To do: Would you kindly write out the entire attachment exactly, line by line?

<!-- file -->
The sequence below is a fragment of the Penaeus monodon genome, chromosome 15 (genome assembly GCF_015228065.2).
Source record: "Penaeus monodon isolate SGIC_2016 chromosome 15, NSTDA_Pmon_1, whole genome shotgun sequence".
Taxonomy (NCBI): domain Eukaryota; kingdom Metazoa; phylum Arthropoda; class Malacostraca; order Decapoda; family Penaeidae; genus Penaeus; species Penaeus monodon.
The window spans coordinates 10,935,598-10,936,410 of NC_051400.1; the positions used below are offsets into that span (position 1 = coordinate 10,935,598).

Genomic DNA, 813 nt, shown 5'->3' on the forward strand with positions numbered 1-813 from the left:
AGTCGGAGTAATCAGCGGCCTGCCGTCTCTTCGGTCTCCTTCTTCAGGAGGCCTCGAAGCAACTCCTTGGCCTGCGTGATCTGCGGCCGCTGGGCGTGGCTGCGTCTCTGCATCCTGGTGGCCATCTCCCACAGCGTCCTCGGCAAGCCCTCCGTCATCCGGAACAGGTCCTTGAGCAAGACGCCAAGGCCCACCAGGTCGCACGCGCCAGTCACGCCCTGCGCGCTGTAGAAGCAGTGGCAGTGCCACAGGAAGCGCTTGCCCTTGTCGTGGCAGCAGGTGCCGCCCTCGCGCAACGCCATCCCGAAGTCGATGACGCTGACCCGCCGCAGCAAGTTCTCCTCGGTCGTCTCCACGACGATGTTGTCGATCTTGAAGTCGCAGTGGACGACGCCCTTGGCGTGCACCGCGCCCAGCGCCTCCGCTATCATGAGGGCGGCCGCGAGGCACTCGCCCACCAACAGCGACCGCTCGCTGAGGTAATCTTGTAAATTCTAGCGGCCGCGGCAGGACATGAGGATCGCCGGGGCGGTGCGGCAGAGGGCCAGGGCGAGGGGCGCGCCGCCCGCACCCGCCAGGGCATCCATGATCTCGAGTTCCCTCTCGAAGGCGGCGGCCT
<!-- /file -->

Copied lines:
The sequence below is a fragment of the Penaeus monodon genome, chromosome 15 (genome assembly GCF_015228065.2).
Source record: "Penaeus monodon isolate SGIC_2016 chromosome 15, NSTDA_Pmon_1, whole genome shotgun sequence".
Taxonomy (NCBI): domain Eukaryota; kingdom Metazoa; phylum Arthropoda; class Malacostraca; order Decapoda; family Penaeidae; genus Penaeus; species Penaeus monodon.
The window spans coordinates 10,935,598-10,936,410 of NC_051400.1; the positions used below are offsets into that span (position 1 = coordinate 10,935,598).

Genomic DNA, 813 nt, shown 5'->3' on the forward strand with positions numbered 1-813 from the left:
AGTCGGAGTAATCAGCGGCCTGCCGTCTCTTCGGTCTCCTTCTTCAGGAGGCCTCGAAGCAACTCCTTGGCCTGCGTGATCTGCGGCCGCTGGGCGTGGCTGCGTCTCTGCATCCTGGTGGCCATCTCCCACAGCGTCCTCGGCAAGCCCTCCGTCATCCGGAACAGGTCCTTGAGCAAGACGCCAAGGCCCACCAGGTCGCACGCGCCAGTCACGCCCTGCGCGCTGTAGAAGCAGTGGCAGTGCCACAGGAAGCGCTTGCCCTTGTCGTGGCAGCAGGTGCCGCCCTCGCGCAACGCCATCCCGAAGTCGATGACGCTGACCCGCCGCAGCAAGTTCTCCTCGGTCGTCTCCACGACGATGTTGTCGATCTTGAAGTCGCAGTGGACGACGCCCTTGGCGTGCACCGCGCCCAGCGCCTCCGCTATCATGAGGGCGGCCGCGAGGCACTCGCCCACCAACAGCGACCGCTCGCTGAGGTAATCTTGTAAATTCTAGCGGCCGCGGCAGGACATGAGGATCGCCGGGGCGGTGCGGCAGAGGGCCAGGGCGAGGGGCGCGCCGCCCGCACCCGCCAGGGCATCCATGATCTCGAGTTCCCTCTCGAAGGCGGCGGCCT